The independent non-state controlled Union of Muslims of Kazakhstan (UMK) is facing attempts by the state-controlled Spiritual Administration of Muslims of Kazakhstan (the Muftiate) to close the UMK down. A hearing was held in the Almaty inter-district economic court on 19 July, to have the registration of the UMK revoked, the head of the Union Murat Telibekov told Forum 18 on 20 July. The case was brought by the Muftiate and signed by the Chief Mufti, Absattar kazi Derbisali.

The Muftiate claimed that Telibekov was involved in opposition political activity and that, as it is illegal under the religion law to create political parties and social organisations defined by religion, the UMK's registration should be revoked. The Muftiate also complained that the UMK's title implied that it functioned over the whole of the country, and should therefore have been be registered by the country's Justice Ministry, and not "in violation of the norms of the law" by the justice administration in Almaty. A further Muftiate claim was that some of the organisations described as the UMK's founders – including the Rukhaniyat Muslim University, the Ikhlas cultural centre for ethnic Russian Muslims and the Abu-Dhabi charitable organisation - "categorically denied their membership of the UMK".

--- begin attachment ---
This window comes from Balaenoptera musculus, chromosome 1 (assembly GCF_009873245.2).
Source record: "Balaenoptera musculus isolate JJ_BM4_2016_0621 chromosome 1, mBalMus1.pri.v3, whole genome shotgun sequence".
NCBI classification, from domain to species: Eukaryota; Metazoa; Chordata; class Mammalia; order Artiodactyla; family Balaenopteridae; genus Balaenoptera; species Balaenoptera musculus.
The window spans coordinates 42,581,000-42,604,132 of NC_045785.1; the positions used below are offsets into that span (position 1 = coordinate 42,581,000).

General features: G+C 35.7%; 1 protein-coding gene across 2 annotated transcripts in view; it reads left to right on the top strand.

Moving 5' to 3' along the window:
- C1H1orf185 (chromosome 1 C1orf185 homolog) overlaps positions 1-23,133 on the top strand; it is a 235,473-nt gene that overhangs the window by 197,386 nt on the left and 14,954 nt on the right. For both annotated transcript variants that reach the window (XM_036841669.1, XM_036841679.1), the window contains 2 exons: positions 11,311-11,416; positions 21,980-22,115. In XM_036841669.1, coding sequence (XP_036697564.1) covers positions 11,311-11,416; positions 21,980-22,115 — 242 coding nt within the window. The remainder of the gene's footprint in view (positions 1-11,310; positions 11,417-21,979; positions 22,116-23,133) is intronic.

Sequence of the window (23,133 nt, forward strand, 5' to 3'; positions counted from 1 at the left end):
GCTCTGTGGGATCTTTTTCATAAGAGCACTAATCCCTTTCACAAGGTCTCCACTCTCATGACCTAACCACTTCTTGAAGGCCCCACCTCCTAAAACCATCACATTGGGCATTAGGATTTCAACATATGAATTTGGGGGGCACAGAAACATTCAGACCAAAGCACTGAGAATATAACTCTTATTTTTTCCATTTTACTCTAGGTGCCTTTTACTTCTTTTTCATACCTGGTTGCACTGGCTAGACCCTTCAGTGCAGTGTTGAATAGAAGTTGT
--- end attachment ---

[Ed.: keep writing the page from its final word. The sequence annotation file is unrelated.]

"It is noteworthy that we heard about the hearing from journalists," Telibekov told Forum 18. "The Muftiate was trying to deprive us of registration without our participation, but when the Muftiate representatives saw us and many journalists at the court building, they preferred to disappear and the hearing was postponed."

Telibekov attributes his Union's problems to the new national security amendments. "The new law strengthens state control over the life of believers," he told Forum 18. "And the Muftiate, which follows the will of the government, has not missed the opportunity to exploit this." Telibekov maintains that the independence of his UMK has angered the Muftiate, which has been trying to bring all Muslim communities under its control, with the backing of the state (see F18News 7 July 2005 )